How do classicists determine if a figure appearing in ancient records actually existed? Do they use the same methods as biblical scholars who tell us certain persons in the Bible are historical and others not?
In this post and another I will look at questions classicists ask about two ancient philosophers, Demonax and Apollonius of Tyana, and the methods they use to answer those questions, at the same time comparing those questions and solutions with those applied by biblical scholars to Jesus and the Gospels. I suggest the very different ways of answering the similar questions highlight the fundamentally ideological character (i.e. religious bias*) of historical Jesus studies.
How can there be any doubt? After all, we have a first hand account of the witty philosopher Demonax (said to have lived 70 CE to 170 CE) by his student, Lucian (125 to 180 CE). Lucian begins his biography of Demonax thus:
It was in the book of Fate that even this age of ours should not be destitute entirely of noteworthy and memorable men, but produce a body of extraordinary power, and a mind of surpassing wisdom. My allusions are to . . . the philosopher Demonax. I saw and marvelled at [him], and with [him] I long consorted. . . .
I am to write of Demonax, with two sufficient ends in view: first, to keep his memory green among good men, as far as in me lies; and secondly, to provide the most earnest of our rising generation, who aspire to philosophy, with a contemporary pattern, that they may not be forced back upon the ancients for worthy models, but imitate this best–if I am any judge–of all philosophers. (my bolding in all quotations)
If an author says he knew Demonax personally and over an extended time how is it possible for anyone to reasonably doubt his historical existence! Further support for the argument for historicity is that Lucian tells readers Demonax met an array other notable historical persons.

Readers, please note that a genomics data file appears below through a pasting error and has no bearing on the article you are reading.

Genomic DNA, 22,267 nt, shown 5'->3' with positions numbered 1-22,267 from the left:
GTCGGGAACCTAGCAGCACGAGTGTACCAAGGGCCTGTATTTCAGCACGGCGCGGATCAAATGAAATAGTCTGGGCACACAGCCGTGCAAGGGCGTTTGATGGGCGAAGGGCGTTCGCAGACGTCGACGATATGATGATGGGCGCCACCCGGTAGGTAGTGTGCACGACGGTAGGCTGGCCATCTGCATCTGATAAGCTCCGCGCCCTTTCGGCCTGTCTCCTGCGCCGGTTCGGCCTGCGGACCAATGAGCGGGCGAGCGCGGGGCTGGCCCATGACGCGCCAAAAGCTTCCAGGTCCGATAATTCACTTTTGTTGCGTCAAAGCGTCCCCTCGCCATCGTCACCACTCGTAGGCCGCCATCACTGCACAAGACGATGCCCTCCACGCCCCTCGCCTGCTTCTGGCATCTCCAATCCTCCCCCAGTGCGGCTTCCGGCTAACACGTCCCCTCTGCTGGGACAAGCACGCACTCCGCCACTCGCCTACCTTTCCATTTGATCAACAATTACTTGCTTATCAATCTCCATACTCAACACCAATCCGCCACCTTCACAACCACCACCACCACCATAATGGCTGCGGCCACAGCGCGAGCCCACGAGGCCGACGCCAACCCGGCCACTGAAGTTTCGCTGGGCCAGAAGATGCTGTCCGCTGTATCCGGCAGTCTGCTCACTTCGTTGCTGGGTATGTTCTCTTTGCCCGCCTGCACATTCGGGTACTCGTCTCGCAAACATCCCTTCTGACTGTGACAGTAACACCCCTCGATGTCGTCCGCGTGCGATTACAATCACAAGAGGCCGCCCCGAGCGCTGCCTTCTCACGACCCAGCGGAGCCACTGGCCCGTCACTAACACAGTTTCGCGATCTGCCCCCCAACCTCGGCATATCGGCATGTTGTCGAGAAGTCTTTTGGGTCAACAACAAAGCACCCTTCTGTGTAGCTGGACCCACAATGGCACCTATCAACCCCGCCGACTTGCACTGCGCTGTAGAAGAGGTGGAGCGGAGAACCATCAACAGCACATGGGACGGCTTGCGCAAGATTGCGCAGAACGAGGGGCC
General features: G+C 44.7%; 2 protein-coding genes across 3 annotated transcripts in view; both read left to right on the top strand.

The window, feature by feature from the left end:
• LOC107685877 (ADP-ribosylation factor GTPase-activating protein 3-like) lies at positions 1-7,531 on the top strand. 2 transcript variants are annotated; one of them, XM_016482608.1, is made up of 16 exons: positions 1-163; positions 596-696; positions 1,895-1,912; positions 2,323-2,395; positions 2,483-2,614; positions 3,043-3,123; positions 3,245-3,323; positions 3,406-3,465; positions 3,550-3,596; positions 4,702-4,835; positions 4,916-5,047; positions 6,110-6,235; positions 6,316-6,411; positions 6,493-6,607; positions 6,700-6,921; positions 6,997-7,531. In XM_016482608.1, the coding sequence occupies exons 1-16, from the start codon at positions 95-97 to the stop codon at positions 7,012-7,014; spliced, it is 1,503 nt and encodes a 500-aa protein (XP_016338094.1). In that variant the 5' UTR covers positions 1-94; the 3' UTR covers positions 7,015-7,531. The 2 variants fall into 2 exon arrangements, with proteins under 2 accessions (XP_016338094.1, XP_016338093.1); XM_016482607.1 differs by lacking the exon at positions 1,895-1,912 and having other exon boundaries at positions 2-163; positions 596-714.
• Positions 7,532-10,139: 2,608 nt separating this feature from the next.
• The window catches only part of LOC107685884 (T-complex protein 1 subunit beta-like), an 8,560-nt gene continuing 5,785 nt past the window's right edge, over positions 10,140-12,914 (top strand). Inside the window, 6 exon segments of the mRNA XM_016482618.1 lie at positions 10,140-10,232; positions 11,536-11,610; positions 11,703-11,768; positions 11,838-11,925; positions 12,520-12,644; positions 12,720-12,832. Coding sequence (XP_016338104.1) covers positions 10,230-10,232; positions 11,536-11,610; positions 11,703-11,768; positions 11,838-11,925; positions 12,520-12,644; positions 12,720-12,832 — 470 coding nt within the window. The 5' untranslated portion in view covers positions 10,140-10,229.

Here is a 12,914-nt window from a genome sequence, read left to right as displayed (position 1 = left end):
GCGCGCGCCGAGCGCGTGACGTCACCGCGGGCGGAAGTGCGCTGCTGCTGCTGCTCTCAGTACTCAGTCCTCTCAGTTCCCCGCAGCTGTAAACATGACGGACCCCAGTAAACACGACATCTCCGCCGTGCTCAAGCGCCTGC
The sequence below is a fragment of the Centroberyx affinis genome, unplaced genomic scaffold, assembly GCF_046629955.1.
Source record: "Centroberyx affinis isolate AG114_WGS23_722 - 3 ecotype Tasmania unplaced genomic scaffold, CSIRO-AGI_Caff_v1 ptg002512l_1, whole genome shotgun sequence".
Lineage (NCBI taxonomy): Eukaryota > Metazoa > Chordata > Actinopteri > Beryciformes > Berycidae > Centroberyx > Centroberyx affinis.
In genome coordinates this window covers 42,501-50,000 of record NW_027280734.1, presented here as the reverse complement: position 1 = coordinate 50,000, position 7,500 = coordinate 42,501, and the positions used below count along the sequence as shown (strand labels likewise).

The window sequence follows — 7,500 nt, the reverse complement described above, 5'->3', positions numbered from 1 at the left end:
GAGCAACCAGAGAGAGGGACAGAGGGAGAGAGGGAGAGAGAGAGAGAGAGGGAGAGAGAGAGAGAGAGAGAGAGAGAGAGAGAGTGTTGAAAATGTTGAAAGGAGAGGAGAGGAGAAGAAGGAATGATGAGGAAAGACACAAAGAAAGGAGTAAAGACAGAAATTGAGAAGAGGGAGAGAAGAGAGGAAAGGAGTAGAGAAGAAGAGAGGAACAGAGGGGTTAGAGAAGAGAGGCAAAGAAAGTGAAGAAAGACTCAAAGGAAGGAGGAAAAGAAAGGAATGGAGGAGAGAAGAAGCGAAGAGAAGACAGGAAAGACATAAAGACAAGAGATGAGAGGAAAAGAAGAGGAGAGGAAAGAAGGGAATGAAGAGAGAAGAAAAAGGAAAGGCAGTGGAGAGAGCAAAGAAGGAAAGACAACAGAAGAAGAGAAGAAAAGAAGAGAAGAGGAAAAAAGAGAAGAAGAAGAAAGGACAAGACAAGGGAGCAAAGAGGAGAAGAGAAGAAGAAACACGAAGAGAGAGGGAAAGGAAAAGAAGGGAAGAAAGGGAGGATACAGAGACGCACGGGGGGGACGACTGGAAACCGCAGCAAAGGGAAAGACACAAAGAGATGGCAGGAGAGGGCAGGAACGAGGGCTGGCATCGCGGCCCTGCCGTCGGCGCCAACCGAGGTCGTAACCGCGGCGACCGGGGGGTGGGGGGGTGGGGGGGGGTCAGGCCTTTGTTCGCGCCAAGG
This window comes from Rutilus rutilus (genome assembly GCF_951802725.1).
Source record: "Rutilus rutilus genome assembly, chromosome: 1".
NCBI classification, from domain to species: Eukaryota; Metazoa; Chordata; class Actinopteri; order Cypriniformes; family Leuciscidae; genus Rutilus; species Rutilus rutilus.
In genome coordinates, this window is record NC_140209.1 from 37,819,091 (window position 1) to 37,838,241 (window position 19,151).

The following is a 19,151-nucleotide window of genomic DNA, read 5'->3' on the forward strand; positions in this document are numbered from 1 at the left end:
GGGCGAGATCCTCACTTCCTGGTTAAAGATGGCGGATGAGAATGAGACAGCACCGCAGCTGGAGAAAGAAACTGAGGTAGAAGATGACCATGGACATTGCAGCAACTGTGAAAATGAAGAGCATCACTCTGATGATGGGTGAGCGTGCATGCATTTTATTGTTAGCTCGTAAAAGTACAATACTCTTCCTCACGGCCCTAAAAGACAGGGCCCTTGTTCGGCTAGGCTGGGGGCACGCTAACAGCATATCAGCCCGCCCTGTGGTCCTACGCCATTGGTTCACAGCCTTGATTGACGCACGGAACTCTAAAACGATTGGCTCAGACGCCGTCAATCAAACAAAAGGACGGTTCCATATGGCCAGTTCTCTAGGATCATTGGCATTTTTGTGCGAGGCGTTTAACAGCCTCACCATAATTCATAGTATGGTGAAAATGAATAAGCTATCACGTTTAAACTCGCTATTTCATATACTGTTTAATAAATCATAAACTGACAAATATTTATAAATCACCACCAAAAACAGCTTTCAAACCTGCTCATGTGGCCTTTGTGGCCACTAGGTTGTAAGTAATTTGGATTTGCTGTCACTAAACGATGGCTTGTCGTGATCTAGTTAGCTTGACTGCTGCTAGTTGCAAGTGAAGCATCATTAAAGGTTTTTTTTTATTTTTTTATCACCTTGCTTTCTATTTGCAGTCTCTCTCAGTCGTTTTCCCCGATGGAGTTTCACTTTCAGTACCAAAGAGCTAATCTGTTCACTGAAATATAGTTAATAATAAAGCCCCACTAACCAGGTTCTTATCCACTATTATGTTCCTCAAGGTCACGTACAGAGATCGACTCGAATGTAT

Yet there are indeed doubts among classical scholars about the existence of Demonax. Are classicists, then, a hyper-sceptical lot compared with historical Jesus scholars?
The historicity of Lucian’s account has often been questioned, although most scholars today would agree with K. Funk’s arguments for historicity in his study of the Vita published in 1907. Yet, there still exists some understandable scepticism in this regard. Diskin Clay, for example, makes the following non-committal statement in a fairly recent article:My purpose in this treatment of Lucian’s Demonax is not to mount an argument against the historicity of the great Athenian philosopher. In the course of this discussion it will become apparent that I would not add the name of Demonax to the history of philosophy in the second century AD, nor would I remove it from the histories already written. (Searby, D.M. 2008. “Non Lucian Sources for Demonax”, Symbolae Osloenses 83, p. 120)
Do classicists set such a high bar for historicity that if applied across the board then most ancient persons we know of would have to be erased from the history books? Surely that would seem unlikely.
Why would Lucian make up person supposedly known to his own generation? Would not such an attempt meet with protest from his peers who knew better?
Those are the sorts of questions biblical scholars sometimes raise when asked about the historical existence of Jesus. So how could classicists have any doubt about Demonax when confronted by an account of his life by his very own student? Continue reading “If Biblical Scholars Were Classicists”